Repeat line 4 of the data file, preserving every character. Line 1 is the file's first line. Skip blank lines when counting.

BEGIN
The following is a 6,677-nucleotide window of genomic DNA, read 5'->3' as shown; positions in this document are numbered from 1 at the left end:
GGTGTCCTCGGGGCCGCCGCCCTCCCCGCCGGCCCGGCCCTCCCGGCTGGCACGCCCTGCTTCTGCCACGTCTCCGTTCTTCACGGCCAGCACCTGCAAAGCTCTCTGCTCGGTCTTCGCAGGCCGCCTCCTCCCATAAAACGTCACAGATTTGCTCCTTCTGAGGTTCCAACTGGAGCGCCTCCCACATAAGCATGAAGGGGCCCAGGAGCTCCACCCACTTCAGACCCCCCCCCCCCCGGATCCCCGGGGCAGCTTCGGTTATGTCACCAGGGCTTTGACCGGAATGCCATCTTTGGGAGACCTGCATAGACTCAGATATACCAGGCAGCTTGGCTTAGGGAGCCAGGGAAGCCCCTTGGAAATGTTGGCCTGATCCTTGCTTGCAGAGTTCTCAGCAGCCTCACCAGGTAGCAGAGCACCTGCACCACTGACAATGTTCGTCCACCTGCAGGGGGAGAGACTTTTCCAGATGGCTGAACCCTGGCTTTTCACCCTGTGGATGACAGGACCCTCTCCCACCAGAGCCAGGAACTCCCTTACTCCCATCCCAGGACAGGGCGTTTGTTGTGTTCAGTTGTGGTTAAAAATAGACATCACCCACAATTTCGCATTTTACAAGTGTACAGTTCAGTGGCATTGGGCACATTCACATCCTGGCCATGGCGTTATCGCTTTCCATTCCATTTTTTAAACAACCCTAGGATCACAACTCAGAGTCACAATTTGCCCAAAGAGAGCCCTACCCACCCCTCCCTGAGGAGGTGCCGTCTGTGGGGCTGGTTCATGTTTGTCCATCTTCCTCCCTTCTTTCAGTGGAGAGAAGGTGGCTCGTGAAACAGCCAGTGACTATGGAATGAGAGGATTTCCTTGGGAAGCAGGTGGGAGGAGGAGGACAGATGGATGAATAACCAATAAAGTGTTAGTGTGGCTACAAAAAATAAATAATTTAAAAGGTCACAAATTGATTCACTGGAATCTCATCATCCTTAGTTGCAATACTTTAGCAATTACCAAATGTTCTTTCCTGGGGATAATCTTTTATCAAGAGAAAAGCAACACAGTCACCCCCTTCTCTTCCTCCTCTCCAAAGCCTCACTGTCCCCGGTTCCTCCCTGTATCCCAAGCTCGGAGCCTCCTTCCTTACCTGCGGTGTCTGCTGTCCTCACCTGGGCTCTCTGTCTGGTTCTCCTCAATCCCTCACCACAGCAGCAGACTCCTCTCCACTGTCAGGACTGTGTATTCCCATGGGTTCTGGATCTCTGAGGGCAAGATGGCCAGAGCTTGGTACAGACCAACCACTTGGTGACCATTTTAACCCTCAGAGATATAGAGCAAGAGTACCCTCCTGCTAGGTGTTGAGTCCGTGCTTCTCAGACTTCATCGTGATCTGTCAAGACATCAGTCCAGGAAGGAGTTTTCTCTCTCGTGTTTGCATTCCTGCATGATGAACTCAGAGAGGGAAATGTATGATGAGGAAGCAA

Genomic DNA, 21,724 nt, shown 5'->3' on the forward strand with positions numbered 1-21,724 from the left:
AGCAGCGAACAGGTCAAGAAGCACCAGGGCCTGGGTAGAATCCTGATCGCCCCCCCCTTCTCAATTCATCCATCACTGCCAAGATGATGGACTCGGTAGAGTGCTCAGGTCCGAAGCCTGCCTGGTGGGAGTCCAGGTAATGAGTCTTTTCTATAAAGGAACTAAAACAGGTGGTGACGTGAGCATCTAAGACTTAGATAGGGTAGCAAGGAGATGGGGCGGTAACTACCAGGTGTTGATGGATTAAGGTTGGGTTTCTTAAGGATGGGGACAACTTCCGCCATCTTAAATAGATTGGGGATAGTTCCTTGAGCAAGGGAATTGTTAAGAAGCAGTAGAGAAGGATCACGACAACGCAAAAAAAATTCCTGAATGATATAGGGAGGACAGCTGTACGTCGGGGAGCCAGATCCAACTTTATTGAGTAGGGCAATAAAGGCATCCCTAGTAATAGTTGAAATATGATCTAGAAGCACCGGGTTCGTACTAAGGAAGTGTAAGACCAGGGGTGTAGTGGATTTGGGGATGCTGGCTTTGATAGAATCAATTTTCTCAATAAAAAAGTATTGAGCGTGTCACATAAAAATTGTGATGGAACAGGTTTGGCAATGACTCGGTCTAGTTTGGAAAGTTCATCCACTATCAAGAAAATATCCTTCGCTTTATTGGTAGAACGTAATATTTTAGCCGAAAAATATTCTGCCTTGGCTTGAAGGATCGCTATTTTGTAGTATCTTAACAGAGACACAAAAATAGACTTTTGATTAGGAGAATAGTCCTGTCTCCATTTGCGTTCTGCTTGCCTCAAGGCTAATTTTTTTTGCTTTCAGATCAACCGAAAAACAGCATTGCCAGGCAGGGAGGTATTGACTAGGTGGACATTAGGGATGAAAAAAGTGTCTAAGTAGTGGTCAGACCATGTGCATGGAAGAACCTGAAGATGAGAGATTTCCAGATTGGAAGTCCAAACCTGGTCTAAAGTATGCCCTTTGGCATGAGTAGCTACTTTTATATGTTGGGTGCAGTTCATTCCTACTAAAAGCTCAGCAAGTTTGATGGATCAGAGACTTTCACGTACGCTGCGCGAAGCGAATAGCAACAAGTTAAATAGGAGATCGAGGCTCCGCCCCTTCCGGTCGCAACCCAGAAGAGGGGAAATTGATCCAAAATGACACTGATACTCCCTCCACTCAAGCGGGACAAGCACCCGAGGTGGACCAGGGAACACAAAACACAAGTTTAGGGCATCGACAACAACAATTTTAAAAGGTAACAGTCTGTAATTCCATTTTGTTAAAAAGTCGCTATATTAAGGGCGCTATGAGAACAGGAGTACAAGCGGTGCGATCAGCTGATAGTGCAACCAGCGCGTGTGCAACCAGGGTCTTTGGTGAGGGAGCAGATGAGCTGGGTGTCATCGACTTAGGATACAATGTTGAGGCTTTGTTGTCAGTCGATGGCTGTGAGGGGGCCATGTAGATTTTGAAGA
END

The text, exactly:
AGCAGCGAACAGGTCAAGAAGCACCAGGGCCTGGGTAGAATCCTGATCGCCCCCCCCTTCTCAATTCATCCATCACTGCCAAGATGATGGACTCGGTAGAGTGCTCAGGTCCGAAGCCTGCCTGGTGGGAGTCCAGGTAATGAGTCTTTTCTATAAAGGAACTAAAACAGGTGGTGACGTGAGCATCTAAGACTTAGATAGGGTAGCAAGGAGATGGGGCGGTAACTACCAGGTGTTGATGGATTAAGGTTGGGTTTCTTAAGGATGGGGACAACTTCCGCCATCTTAAATAGATTGGGGATAGTTCCTTGAGCAAGGGAATTGTTAAGAAGCAGTAGAGAAGGATCACGACAACGCAAAAAAAATTCCTGAATGATATAGGGAGGACAGCTGTACGTCGGGGAGCCAGATCCAACTTTATTGAGTAGGGCAATAAAGGCATCCCTAGTAATAGTTGAAATATGATCTAGAAGCACCGGGTTCGTACTAAGGAAGTGTAAGACCAGGGGTGTAGTGGATTTGGGGATGCTGGCTTTGATAGAATCAATTTTCTCAATAAAAAAGTATTGAGCGTGTCACATAAAAATTGTGATGGAACAGGTTTGGCAATGACTCGGTCTAGTTTGGAAAGTTCATCCACTATCAAGAAAATATCCTTCGCTTTATTGGTAGAACGTAATATTTTAGCCGAAAAATATTCTGCCTTGGCTTGAAGGATCGCTATTTTGTAGTATCTTAACAGAGACACAAAAATAGACTTTTGATTAGGAGAATAGTCCTGTCTCCATTTGCGTTCTGCTTGCCTCAAGGCTAATTTTTTTTGCTTTCAGATCAACCGAAAAACAGCATTGCCAGGCAGGGAGGTATTGACTAGGTGGACATTAGGGATGAAAAAAGTGTCTAAGTAGTGGTCAGACCATGTGCATGGAAGAACCTGAAGATGAGAGATTTCCAGATTGGAAGTCCAAACCTGGTCTAAAGTATGCCCTTTGGCATGAGTAGCTACTTTTATATGTTGGGTGCAGTTCATTCCTACTAAAAGCTCAGCAAGTTTGATGGATCAGAGACTTTCACGTACGCTGCGCGAAGCGAATAGCAACAAGTTAAATAGGAGATCGAGGCTCCGCCCCTTCCGGTCGCAACCCAGAAGAGGGGAAATTGATCCAAAATGACACTGATACTCCCTCCACTCAAGCGGGACAAGCACCCGAGGTGGACCAGGGAACACAAAACACAAGTTTAGGGCATCGACAACAACAATTTTAAAAGGTAACAGTCTGTAATTCCATTTTGTTAAAAAGTCGCTATATTAAGGGCGCTATGAGAACAGGAGTACAAGCGGTGCGATCAGCTGATAGTGCAACCAGCGCGTGTGCAACCAGGGTCTTTGGTGAGGGAGCAGATGAGCTGGGTGTCATCGACTTAGGATACAATGTTGAGGCTTTGTTGTCAGTCGATGGCTGTGAGGGGGCCATGTAGATTTTGAAGA